In the past year, Meghan Markle has emerged as a global fashion icon as she established her style as the Duchess of Sussex. And that’s entirely to Meghan’s own credit. Meghan’s friends recently revealed to ELLE.com that Meghan has been styling herself and is responsible for her own meteoric rise as a fashion influencer.
Meghan’s friends previously told People that Meghan is “self-service.” One pointed out that Meghan takes care of her beauty, too. “I was with her last month, and she was going on a public engagement. Harry and I were sitting with the dogs, and we were all chatty, and she’s painting her nails,” the friend told People. “Except for her wedding, she does all her own makeup. Dresses herself, styles herself.”
But Meghan has gotten some help from others along the way, including advice from her sister-in-law Kate Middleton. “Meghan has certainly turned to Kate for guidance and inspiration,” a source familiar with Meghan’s fashion process told Elle.com.
Kate and Meghan of course have different go-to designers for their two distinct looks, but both women share special relationships with their wedding dress designers.
Kate has leaned on her wedding dress designer Sarah Burton at Alexander McQueen and formed a close working arrangement with her for some of her most important engagements. Meghan has followed similarly with Clare Waight Keller at Givenchy.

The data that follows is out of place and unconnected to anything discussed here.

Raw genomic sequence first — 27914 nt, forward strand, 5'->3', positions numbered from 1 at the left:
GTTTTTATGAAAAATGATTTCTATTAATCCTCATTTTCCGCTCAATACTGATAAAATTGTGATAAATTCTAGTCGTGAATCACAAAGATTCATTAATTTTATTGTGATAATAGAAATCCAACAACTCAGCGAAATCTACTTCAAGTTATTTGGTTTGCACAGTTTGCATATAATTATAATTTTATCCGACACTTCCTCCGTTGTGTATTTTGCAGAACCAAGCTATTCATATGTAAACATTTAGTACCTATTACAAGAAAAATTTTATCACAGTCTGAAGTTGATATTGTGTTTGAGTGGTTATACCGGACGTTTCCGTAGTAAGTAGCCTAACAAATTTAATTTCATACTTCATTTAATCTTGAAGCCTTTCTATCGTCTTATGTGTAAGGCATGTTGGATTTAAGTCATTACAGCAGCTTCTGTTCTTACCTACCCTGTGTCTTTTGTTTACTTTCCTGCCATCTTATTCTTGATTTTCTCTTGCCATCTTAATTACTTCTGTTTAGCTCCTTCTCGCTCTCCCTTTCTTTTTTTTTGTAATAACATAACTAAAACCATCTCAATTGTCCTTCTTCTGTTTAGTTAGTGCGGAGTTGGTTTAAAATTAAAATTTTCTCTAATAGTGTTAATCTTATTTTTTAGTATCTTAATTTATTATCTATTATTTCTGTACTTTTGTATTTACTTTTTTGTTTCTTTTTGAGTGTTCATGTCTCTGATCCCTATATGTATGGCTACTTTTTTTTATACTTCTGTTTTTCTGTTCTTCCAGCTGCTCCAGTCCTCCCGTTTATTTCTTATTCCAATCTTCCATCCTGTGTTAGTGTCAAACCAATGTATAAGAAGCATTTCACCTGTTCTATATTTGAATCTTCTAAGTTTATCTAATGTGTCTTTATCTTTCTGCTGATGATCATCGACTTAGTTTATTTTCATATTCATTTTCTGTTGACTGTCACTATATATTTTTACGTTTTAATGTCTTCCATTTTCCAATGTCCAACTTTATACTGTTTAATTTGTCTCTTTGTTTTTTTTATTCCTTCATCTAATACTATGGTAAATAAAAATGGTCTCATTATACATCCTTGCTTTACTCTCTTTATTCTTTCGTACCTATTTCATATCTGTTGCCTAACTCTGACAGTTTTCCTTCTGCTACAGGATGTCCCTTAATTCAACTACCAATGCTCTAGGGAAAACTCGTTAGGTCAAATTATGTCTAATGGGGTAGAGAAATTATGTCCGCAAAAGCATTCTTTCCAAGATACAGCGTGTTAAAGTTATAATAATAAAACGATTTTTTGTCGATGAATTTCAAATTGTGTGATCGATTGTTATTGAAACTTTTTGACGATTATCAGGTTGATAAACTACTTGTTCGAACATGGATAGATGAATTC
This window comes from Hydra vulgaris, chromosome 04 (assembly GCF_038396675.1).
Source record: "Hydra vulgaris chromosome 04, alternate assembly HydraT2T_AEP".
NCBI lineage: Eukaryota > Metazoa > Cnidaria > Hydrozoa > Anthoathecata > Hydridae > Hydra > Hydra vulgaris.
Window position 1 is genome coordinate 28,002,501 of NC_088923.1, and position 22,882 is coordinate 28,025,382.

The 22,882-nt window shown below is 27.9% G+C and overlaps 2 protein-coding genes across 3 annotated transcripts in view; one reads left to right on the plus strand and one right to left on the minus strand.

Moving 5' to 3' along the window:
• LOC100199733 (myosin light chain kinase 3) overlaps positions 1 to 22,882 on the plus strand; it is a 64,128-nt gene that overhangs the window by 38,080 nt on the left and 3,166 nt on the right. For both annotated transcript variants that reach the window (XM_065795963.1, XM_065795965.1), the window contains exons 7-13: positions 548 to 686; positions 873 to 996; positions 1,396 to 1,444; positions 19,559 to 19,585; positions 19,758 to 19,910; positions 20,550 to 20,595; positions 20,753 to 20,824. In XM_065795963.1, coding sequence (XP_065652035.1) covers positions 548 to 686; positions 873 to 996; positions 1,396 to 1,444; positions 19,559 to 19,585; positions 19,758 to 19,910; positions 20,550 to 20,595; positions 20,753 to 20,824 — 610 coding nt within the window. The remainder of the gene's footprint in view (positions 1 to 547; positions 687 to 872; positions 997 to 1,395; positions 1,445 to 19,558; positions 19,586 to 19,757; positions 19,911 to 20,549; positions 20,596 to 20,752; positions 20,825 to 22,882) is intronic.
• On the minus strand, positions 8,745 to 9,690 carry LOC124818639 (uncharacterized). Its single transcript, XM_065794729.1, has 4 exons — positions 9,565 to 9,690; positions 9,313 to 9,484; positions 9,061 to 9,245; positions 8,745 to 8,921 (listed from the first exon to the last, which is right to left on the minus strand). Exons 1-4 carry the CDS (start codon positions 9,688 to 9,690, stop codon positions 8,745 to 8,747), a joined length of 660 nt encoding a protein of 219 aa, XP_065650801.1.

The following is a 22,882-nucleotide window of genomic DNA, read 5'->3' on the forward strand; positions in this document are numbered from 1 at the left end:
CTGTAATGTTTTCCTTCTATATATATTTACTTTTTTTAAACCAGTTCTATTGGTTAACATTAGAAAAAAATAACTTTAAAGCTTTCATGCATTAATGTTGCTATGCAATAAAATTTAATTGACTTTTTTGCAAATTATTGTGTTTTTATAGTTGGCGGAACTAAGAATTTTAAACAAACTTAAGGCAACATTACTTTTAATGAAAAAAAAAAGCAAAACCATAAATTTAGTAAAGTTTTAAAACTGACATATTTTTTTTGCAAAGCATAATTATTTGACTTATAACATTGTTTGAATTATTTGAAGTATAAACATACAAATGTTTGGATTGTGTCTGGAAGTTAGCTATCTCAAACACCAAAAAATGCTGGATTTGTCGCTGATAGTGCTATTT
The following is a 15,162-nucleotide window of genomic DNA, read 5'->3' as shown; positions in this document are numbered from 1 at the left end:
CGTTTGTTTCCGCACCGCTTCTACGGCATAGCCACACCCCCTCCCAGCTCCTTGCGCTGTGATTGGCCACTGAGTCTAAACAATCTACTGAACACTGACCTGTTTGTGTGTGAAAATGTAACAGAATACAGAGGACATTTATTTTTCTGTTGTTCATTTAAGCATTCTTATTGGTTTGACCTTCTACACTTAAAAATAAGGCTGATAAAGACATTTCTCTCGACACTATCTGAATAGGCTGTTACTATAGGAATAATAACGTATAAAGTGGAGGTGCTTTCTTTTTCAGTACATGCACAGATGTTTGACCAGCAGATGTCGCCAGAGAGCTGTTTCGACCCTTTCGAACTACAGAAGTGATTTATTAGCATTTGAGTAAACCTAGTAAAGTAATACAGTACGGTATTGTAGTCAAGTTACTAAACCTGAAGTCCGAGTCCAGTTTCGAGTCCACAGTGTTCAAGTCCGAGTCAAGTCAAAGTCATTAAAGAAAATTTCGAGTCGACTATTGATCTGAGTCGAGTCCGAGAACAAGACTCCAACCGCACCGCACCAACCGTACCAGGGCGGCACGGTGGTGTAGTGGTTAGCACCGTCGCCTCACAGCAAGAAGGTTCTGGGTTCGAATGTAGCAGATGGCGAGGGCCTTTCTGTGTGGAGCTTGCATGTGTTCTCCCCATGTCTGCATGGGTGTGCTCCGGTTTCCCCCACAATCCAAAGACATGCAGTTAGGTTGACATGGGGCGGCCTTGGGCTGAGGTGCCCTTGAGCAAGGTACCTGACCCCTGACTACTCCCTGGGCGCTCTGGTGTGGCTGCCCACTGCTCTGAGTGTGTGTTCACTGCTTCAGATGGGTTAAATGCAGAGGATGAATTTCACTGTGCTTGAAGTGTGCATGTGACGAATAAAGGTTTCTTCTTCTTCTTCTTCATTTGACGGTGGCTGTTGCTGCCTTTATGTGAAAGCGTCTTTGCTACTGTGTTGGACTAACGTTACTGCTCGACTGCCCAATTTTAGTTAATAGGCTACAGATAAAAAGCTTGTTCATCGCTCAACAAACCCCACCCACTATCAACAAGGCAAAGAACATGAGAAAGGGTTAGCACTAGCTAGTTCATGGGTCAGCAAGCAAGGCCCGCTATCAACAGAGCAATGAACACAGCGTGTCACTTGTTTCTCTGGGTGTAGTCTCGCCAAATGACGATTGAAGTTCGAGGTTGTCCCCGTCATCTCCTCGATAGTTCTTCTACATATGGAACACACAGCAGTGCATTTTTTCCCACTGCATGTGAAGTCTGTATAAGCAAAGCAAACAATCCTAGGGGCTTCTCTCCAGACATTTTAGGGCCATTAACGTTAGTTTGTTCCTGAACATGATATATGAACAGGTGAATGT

Meghan has been mindful of royal tradition when choosing what she wears to events. She and Kate often wear longer hemlines during more formal, traditional engagements—something very much in deference to the Queen.
But also significantly, Meghan has been “groundbreaking, incorporating ethical fashion lines into her wardrobe to highlight important social issues and humanitarian passion projects,” a source told ELLE.com. This move has really distinguished Meghan and is an example of Meghan using her soft power in fashion—raising awareness to those brands, causing a “Meghan Markle effect” and boosting their sales—to do global good. She’s done it with pieces as varied as her jeans (wearing Outland Denim in Sydney for example, which offers ethical employment and training to women rescued from human trafficking and exploitation in Cambodia) to jewelry (wearing ethically-sourced pieces from Pippa Small at the British Fashion Awards, for instance).
And while Meghan and Kate have taken fashion cues from each other from time to time, their styles are wholly different. Meghan deliberately avoided dressing like Kate when she first started her engagements as duchess. Now, Meghan has created her own signature look—although she’s kept one objective the same with how she dresses. Her goal is always to let her work speak louder than the clothes.
As a royal insider explained to ELLE.com in January, “Meghan is conscious of making her work wardrobe become too trend-conscious. Meghan is still new to this and aware everyone still watching her and wants to be respectful and doesn’t want her style to take away from the very important work she’s doing.”